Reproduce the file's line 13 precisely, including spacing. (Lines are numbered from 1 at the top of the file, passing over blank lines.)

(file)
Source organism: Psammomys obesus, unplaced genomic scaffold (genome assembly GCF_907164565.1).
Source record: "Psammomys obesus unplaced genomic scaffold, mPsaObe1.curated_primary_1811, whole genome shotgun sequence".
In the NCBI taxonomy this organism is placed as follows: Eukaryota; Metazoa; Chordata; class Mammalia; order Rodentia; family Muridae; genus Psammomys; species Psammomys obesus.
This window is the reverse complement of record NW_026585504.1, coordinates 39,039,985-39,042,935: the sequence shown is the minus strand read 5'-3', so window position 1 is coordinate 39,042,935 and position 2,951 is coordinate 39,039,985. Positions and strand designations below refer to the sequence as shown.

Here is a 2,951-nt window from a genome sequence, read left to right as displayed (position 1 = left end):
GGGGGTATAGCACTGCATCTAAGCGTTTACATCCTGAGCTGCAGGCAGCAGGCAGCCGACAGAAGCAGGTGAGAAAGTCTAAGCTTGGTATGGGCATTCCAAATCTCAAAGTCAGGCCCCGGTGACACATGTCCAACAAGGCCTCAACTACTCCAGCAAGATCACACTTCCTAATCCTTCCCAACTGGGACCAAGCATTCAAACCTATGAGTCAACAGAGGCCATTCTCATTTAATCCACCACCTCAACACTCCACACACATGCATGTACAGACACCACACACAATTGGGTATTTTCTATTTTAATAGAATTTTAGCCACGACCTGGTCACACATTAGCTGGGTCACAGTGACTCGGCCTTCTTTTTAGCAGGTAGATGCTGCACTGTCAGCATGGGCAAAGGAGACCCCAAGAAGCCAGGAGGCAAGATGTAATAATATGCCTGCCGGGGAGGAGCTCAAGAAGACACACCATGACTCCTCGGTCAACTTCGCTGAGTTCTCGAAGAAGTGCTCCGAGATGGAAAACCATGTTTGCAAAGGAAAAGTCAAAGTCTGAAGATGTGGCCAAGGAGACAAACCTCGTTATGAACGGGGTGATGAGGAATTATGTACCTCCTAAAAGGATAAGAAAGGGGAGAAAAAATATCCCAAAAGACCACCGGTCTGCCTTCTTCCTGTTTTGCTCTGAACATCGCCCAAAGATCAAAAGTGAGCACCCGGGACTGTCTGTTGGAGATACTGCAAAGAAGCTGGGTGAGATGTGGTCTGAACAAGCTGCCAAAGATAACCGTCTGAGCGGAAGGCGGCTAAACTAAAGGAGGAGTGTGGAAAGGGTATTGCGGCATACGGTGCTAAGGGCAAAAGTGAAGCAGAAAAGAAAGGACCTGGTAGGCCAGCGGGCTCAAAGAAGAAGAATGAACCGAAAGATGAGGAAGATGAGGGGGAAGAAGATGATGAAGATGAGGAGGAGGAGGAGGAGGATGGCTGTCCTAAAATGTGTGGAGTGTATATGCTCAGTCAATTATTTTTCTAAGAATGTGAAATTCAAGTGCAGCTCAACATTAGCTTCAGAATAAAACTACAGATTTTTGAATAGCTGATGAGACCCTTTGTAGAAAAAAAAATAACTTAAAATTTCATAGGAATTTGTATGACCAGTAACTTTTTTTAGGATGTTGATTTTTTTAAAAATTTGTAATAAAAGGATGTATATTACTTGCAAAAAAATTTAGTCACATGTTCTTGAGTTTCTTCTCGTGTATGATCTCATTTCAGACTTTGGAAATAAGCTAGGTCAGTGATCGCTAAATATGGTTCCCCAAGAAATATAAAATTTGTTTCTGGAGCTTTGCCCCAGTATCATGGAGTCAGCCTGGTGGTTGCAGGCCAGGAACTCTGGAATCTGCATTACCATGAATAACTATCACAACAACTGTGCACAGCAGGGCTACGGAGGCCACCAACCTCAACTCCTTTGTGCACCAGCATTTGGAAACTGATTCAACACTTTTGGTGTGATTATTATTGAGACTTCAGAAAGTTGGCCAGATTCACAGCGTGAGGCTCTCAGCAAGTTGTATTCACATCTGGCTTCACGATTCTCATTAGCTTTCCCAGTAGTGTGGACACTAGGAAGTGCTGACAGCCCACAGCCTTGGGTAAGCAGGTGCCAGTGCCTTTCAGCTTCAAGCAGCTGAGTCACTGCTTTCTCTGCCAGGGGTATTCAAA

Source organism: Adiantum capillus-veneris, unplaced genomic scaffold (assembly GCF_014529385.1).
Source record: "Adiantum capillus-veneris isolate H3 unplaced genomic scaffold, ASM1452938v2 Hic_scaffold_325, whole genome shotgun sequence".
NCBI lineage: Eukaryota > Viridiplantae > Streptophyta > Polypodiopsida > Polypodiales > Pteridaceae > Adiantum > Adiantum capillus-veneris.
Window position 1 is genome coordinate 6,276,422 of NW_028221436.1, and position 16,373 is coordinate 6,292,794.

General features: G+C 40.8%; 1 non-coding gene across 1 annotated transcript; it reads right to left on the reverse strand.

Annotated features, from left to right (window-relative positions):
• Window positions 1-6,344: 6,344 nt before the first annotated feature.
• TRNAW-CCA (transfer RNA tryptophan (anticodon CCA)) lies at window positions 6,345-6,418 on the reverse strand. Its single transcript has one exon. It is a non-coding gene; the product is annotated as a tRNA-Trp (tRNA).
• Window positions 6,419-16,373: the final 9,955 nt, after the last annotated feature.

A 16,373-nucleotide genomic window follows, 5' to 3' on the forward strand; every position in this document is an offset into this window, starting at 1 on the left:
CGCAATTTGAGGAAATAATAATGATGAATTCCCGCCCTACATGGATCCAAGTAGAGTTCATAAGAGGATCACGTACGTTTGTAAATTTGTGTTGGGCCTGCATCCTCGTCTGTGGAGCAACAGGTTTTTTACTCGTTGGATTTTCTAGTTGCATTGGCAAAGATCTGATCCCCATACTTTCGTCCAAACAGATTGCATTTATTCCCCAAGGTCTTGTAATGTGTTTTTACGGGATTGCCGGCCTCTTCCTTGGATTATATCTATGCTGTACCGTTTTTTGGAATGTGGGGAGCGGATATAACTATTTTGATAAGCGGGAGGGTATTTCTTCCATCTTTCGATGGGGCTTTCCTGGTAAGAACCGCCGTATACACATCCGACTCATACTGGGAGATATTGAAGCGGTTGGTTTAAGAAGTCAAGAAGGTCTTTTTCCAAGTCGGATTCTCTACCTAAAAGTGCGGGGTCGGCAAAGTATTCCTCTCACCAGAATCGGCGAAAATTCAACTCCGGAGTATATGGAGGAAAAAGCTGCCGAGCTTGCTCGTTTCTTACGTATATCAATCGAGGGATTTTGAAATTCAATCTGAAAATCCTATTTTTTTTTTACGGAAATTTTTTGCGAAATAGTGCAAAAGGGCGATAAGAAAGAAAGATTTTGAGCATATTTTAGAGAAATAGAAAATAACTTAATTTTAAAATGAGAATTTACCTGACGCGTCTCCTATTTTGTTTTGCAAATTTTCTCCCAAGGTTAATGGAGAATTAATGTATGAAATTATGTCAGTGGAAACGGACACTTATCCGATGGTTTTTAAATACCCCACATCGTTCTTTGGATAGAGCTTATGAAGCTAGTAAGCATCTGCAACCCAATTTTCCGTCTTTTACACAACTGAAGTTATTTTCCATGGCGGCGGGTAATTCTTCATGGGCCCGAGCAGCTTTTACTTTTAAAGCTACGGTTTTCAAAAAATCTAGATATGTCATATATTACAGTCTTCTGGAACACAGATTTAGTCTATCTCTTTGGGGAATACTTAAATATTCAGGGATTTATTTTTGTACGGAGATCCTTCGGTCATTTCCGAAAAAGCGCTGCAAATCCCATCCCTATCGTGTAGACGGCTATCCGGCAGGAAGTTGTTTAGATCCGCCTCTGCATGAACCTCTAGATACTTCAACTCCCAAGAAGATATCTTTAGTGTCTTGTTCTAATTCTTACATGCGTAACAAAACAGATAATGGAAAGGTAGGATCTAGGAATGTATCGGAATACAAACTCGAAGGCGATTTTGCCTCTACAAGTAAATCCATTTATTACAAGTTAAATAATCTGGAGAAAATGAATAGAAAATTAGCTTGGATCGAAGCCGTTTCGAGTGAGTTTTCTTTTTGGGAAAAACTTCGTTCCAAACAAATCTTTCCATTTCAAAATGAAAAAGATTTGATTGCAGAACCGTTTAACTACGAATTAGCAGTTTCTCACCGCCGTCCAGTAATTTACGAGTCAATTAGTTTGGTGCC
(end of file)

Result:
• Window positions 1-6,344: 6,344 nt before the first annotated feature.